Denise LaSalle’s life read like a book of the blues. Born Mississippi, moved to Chicago, recorded in Memphis (for a Detroit label), died Jackson, Tennessee.
Though she benefited from the space Aretha Franklin opened up in the American narrative when she came south for a brief session in Muscle Shoals, LaSalle carved out a space all her own. Her entire career–as singer, persona, writer (of her own biggest hit “Trapped By a Thing Called Love” and Barbara Mandrell’s country standard “Married, But Not To Each Other” among dozens more…the titles tell all)–was dedicated to the deceptively straightforward place where sex, love and obsession meet.
Her voice, measured but gritty, made those simple themes worthy of a lifetime of exploration and, across nearly five decades, there was no year she could stand when she couldn’t hit the road and pull a crowd in some juke joint somewhere. She probably deserved bigger and better than she got (and she was plenty big at times), but she was a rare talent in a style that, devoid of the moral authority lives like hers brought to it, no longer exists except in memory. The style doesn’t exist because, for better or worse, the lives don’t exist.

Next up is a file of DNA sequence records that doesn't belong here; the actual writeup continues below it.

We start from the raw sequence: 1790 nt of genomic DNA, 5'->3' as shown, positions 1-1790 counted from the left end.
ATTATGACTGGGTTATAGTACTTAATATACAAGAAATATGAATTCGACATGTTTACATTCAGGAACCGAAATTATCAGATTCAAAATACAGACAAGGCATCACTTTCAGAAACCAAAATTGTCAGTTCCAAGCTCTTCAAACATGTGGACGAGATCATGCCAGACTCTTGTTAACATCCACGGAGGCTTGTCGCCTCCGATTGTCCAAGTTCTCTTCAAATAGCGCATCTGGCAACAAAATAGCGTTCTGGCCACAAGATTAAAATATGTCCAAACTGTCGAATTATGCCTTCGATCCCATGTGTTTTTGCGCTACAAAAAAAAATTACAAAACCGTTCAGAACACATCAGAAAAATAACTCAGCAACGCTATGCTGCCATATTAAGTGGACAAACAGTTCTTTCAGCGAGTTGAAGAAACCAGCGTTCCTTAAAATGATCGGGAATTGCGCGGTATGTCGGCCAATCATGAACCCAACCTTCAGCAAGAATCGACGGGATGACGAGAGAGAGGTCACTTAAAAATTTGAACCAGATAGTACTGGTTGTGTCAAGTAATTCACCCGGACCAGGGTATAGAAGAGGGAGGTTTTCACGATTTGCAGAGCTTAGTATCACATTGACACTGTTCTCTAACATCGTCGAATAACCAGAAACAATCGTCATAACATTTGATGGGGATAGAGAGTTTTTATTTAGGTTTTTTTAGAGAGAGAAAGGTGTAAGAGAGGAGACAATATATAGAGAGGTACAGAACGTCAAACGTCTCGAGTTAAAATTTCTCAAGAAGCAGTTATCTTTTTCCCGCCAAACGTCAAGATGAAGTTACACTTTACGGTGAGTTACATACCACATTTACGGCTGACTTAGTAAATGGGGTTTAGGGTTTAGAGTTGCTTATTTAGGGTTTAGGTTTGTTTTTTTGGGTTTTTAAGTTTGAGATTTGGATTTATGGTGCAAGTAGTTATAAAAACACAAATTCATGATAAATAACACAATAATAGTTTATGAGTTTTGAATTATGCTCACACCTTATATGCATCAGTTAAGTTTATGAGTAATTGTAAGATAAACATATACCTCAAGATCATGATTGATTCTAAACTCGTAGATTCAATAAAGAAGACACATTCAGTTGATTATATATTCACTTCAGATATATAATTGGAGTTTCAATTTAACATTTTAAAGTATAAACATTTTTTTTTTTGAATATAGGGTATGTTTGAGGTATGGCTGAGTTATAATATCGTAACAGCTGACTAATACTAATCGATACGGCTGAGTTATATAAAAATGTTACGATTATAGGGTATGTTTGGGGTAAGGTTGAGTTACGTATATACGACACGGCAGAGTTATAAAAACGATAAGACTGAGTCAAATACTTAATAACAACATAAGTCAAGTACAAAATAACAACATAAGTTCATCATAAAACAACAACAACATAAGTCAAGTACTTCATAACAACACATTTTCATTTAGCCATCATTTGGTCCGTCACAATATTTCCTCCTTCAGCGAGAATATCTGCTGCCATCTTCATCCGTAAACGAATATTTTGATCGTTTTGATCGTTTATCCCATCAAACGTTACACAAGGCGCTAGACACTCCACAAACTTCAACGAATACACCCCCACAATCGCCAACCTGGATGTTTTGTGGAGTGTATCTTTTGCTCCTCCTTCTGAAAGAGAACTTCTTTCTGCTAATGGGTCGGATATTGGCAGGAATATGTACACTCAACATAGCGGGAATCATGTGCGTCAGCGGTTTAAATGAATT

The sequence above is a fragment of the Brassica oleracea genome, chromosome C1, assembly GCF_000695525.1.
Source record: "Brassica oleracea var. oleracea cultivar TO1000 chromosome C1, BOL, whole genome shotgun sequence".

Time does that. Catches up, overtakes us.
Hey time….Catch this.